Hank always reminds me of Edward G Robinson’s character in the classic noir Double Indemnity. A truly gifted investigator and a natural tough guy, whose only weakness is his own inherently good nature; one characterised by a need to feel as if he can trust those closest to him, due to his day to day existence living in a world populated by crooks and snakes.
I’m reminded of it here because what’s great about the way Blood Money plays out is that it reminds you that Hank really is a brilliant investigator, despite his catastrophic blind spot, in much the same way Robinson eventually gets redemption in Double Indemnity. Hank even gets his equivalent of one of the show’s many meth montages, in a scene showing him plowing through the Heisenberg paperwork that also serves as a neat potted history of the show up to this point. His suspicions apparently confirmed, soon he’s got a tracker on Walt’s car: but almost as soon as it’s attached Walt has figured out Hank’s now onto him, after noticing the Leaves of Grass shaped hole in his toilet book-basket.
In a characteristically clever bit of misdirection, the final scene plays out tentatively at first, as if it will mark the beginning of a duel between Hank and Walt which will see them circle each other well into the next few episodes. But of course that doesn’t make sense – while Dean Norris, Bryan Cranston and Walter White are all brilliant actors, Hank Schrader isn’t, and almost as soon as Walt enters and sees Hank’s demeanour it’s clear that the two men are finally on the same page.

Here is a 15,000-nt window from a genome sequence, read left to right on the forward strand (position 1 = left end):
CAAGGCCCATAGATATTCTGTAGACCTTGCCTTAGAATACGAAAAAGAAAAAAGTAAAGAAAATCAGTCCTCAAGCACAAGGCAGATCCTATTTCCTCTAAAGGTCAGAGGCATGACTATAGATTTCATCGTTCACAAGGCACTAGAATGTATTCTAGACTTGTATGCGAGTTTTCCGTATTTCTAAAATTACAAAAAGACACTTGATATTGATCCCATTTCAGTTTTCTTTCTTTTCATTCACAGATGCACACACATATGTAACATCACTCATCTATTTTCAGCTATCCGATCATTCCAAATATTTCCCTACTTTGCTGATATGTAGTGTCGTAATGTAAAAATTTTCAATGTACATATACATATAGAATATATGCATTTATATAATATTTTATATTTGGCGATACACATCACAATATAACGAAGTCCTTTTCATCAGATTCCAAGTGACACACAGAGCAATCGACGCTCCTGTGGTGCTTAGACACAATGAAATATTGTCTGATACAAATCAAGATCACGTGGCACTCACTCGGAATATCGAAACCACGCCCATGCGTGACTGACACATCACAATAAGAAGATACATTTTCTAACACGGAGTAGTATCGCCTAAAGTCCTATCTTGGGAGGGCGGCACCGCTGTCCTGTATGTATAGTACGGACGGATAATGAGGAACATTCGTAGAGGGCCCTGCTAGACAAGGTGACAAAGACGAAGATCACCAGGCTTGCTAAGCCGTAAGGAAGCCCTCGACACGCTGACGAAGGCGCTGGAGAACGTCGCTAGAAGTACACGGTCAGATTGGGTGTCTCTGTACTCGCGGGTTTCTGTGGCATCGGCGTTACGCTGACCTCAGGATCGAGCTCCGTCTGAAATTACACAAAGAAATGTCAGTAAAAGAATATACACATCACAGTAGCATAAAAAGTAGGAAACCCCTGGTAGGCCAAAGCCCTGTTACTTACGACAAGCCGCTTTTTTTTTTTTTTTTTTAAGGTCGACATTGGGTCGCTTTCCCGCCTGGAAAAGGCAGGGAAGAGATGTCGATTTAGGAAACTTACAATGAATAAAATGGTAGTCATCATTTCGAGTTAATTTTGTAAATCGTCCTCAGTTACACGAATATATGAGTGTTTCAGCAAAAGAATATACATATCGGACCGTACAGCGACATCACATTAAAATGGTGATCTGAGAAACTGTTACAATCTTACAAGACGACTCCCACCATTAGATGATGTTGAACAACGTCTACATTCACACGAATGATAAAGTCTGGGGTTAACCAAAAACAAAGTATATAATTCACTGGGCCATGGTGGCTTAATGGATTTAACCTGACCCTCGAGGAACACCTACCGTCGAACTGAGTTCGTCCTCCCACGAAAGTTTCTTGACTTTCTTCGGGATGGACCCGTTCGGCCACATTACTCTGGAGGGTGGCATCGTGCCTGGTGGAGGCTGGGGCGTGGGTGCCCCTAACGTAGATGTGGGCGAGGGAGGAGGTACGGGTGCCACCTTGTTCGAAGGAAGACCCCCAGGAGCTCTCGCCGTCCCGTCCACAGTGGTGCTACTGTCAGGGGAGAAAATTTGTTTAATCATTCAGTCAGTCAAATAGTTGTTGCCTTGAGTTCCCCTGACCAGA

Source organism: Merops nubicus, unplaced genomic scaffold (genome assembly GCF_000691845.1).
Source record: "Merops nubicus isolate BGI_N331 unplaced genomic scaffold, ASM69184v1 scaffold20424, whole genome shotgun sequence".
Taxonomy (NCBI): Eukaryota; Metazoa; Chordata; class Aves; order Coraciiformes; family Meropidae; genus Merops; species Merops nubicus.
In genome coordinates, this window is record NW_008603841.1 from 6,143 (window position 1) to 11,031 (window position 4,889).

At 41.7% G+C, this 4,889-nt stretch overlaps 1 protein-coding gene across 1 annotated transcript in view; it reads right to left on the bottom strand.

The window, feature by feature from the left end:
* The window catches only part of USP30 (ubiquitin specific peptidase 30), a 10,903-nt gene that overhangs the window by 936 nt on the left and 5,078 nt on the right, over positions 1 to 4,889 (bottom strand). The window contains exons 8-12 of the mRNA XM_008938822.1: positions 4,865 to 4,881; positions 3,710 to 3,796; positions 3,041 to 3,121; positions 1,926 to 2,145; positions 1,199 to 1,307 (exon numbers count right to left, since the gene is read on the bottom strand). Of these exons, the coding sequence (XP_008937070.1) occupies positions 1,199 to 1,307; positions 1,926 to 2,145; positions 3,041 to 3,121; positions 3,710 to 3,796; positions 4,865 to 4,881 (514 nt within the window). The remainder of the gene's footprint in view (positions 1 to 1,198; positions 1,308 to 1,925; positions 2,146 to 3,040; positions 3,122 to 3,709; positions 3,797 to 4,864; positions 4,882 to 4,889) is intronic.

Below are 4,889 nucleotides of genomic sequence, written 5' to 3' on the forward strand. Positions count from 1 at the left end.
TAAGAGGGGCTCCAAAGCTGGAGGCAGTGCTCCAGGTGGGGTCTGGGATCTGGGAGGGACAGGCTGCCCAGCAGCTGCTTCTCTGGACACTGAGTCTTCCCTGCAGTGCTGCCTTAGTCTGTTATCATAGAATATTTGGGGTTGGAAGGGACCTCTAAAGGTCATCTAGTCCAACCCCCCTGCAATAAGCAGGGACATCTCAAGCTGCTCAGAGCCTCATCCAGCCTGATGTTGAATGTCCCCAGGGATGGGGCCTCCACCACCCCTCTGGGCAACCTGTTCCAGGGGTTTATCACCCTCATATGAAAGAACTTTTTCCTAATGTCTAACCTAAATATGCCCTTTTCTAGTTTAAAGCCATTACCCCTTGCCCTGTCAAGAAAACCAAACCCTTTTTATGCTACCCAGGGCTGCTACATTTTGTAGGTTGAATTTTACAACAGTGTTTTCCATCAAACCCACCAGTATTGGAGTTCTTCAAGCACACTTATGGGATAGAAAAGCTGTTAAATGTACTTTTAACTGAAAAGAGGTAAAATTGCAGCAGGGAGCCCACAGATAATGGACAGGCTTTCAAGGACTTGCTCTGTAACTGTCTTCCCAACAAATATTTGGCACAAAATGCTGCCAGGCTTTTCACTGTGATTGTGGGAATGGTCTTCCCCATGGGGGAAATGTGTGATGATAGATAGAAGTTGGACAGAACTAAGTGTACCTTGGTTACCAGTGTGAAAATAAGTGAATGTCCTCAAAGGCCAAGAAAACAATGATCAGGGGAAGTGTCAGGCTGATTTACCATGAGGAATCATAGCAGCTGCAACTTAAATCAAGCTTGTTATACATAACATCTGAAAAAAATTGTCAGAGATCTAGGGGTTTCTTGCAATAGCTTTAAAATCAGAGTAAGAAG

So after Walt pulls a Columbo just as he’s about to leave, the confrontation we’ve been waiting five seasons is suddenly upon us, and it’s every bit as intense as we could have imagined. Hank is incensed, a fizzing ball of unfocused rage and betrayal, but clearly still thinking he’s got a clear upper hand against Walt.
While Walt is briefly rattled, and perhaps even genuinely a little sympathetic with Hank’s position, he spends little time in getting quickly to his default mode of cool, pragmatic persuasion. He’s unbelievably gifted at making you feel like his plan of action is the only possible logical path for you to take, and not just something that’s fuelled by his own rampant self-interest. He makes the case that Hank would be the one actually causing the real damage to the family if he made a fuss, and it’s a testament to his unmatched skill at emotional chess that Hank seems willing even to discuss it.
But then Walt balks at Hank’s one condition, to move the kids out of the house, which leads to a disbelieving Hank wondering aloud who it is he’s talking to. He’s answered indirectly but immediately: when Walt’s expression changes and he warns Hank to “tread lightly”, Hank gets his first real glimpse of Heisenberg. And, by the same token, when Hank threatened to take away his family, Walt no longer saw his brother-in-law in front of him, but yet another obstacle to overcome: another Tuco, another Mike, another Gustavo Fring. Another foreign body in Walt’s perfectly engineered formula that needs to be eliminated.
Both men have spent the last few years deluded into thinking that the other is not a threat, but as they face each other in the garage at the end of Blood Money, they see each other’s true faces for the first time. Hank and Walt are enemies, they are now at war, and we have seven more episodes to go. Don’t forget to breathe.